Why we must teach financial literacy in schools
Updated 17:31, 05-Apr-2022
Christine Loredo


Editor's note: Christine Loredo is the president and chief operating officer of TifiPay. The article reflects the author's opinions and not necessarily the views of CGTN.

The COVID-19 pandemic has shone a light on the financial preparedness of individuals and families, revealing that the average American's financial situation is in a precarious state. Forty percent of Americans have less than $300 in savings, according to a 2021 GOBankingRates survey. Against the backdrop of record inflation and skyrocketing living costs, this figure does not paint a rosy picture of the average American's financial health. 

The education system empowers students to leave school with knowledge of metaphors, algebra and the dates of historic battles – all very important life lessons. Yet far fewer graduates know how to save money, invest in the stock market, balance their budget, protect their money against inflation, save for retirement, or file a tax return. If anything comes out of COVID-19, it is that we need to start to teach financial literacy in schools so that we can prepare the next generation for financial uncertainty. 

I'm of the generation where parents encouraged their children to study hard, get good grades, obtain a college degree and secure a well-paying job. The reasoning was that by getting a good job at a great company, people can cover a mortgage, living expenses, a car, retirement contributions, and healthcare needs. Then after years of hard work, you can retire to a destination of your choice. 

There are three problems with this line of thinking. First, it assumes that the economy will remain stable. We've all seen the news that inflation in the U.S is at a 40 year high, which is putting a significant squeeze on the cost of living. Many people rely on credit cards to pay for essentials and emergencies. According to the Federal Reserve Bank of New York, American credit card debt rose to $856 billion in the fourth quarter of 2021, a $52 billion increase from the third quarter of 2021. Credit cards can offer great value when leveraged correctly by delivering rewards like air miles, upgrades, and free gifts. But we don't always use or manage credit cards effectively, and many Americans overspend and cannot pay their monthly bills, exposing themselves to crippling credit card debt.

Second, it assumes job security. Unemployment is nearing the 1950s level. While the "remote working revolution" is an opportunity for those savvy and privileged enough to navigate this new world, it is also a threat in that the competition for jobs is now global. Companies no longer have to move their entire operations to India, China, or Vietnam: Asia can now come to them.

Third, it assumes the employment model will not change. People are no longer working at one job until they die. Today's young people will switch jobs numerous times, and new working models like the gig economy have had an impact on businesses and individuals. It has altered the way people view their jobs, and this new way of work has impacted the steady flow of income for many people.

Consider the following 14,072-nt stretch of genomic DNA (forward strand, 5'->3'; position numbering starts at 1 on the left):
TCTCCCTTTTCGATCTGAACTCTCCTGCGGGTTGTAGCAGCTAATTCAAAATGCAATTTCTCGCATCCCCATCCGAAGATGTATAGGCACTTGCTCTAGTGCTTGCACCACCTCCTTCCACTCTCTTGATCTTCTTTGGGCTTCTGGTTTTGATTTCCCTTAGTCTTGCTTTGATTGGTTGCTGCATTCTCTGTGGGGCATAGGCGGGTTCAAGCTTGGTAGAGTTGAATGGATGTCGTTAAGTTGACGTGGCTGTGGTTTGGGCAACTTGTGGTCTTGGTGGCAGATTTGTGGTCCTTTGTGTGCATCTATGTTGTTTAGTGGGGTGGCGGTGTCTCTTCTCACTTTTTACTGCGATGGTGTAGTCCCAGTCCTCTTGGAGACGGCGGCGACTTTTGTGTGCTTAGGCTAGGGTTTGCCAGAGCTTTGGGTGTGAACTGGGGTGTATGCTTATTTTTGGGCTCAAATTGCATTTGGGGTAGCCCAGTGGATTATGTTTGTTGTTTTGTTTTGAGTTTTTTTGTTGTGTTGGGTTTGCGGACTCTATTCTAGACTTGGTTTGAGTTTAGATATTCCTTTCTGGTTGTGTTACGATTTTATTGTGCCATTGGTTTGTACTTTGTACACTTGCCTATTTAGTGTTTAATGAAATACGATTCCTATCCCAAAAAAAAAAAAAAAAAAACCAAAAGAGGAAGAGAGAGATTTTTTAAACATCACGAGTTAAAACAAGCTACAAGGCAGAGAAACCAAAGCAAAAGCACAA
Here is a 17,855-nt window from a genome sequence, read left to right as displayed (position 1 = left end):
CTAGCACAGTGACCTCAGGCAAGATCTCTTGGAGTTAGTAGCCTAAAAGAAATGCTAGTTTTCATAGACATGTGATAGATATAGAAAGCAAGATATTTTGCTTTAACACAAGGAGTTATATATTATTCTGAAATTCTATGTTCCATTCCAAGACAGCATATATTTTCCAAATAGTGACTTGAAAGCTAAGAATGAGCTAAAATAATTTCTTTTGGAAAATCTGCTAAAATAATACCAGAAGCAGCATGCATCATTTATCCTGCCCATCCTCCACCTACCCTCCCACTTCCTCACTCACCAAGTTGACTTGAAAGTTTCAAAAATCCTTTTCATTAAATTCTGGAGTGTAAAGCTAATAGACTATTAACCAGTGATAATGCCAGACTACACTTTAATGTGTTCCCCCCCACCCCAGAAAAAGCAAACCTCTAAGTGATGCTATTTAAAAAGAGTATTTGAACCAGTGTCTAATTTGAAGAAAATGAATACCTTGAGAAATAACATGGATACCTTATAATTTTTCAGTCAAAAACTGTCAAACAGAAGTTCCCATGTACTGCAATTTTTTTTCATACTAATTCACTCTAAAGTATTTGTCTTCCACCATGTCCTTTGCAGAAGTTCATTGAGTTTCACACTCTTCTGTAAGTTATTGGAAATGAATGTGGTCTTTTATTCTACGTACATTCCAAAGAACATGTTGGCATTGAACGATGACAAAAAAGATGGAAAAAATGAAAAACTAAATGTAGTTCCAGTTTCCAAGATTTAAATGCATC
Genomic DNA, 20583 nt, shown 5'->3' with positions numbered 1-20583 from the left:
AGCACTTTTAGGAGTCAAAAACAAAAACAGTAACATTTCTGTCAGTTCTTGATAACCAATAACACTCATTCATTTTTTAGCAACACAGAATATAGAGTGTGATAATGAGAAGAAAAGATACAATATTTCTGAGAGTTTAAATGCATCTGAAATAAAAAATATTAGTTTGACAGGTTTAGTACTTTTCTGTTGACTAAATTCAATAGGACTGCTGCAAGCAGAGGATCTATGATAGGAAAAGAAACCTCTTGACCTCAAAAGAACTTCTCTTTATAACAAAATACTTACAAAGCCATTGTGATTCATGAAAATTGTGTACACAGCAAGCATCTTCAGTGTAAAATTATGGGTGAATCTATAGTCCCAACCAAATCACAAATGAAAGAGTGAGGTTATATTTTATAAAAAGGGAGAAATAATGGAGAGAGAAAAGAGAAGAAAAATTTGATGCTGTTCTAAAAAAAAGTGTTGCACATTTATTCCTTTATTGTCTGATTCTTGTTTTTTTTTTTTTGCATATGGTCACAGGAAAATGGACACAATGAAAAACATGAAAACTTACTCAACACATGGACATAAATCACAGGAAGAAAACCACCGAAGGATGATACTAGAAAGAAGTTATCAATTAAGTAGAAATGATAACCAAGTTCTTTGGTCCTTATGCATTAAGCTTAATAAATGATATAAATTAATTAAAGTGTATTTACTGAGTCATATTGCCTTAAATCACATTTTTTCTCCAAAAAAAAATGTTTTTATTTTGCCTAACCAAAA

Educating young people about money is more than teaching them how to budget and manage their cash. It also means diving into how money works, the role of credit, how to use debt effectively, how to invest and what it takes to save for retirement. The "classic" advice that Americans just need to focus on small expenses, such as canceling their Netflix subscription or stop buying a daily latte from their local coffee house, is short-sighted and incorrect. The focus needs to be on how to make money work for you and seeing the opportunities in today's economy. One lesson is to understand the value of having a diverse portfolio consisting of diverse investments and various income streams, which is the reality of being financially stable today.

A student graduating from a high school or college today will have several careers open to them that were inconceivable 20 years ago. At the same time, a downside of many attractive and flexible jobs is that they don't offer a lot of financial stability and require ultra-savvy money skills to navigate.

Again, financial literacy education is lacking in the U.S. According to CNBC, only six states require high school students to complete a semester-long personal finance course. As financial inequality and student debt creep into the minds of young students, it's clear that the time has come to implement compulsory financial literacy in our schools.

Indeed, the importance of financial education has finally begun to receive the recognition it deserves. The non-profit Next Gen Personal finance has compiled a list of bills submitted for consideration in 25 states. This is a step in the right direction, illustrating the unprecedented interest in the push for financial literacy. Momentum is building, and it's up to the technology industry, school administrations, parents, community members, and our politicians to ensure that these bills cross the finish line.

We finally have all of the components necessary to effectively bring the power of financial literacy to our youth. We have the technology, the know-how and the support of our communities. If we want to increase financial wellness in our future generations, we must pressure the government at both the state and federal levels to pass these crucial bills and drive home the point that financial literacy is not a luxury but a necessity.

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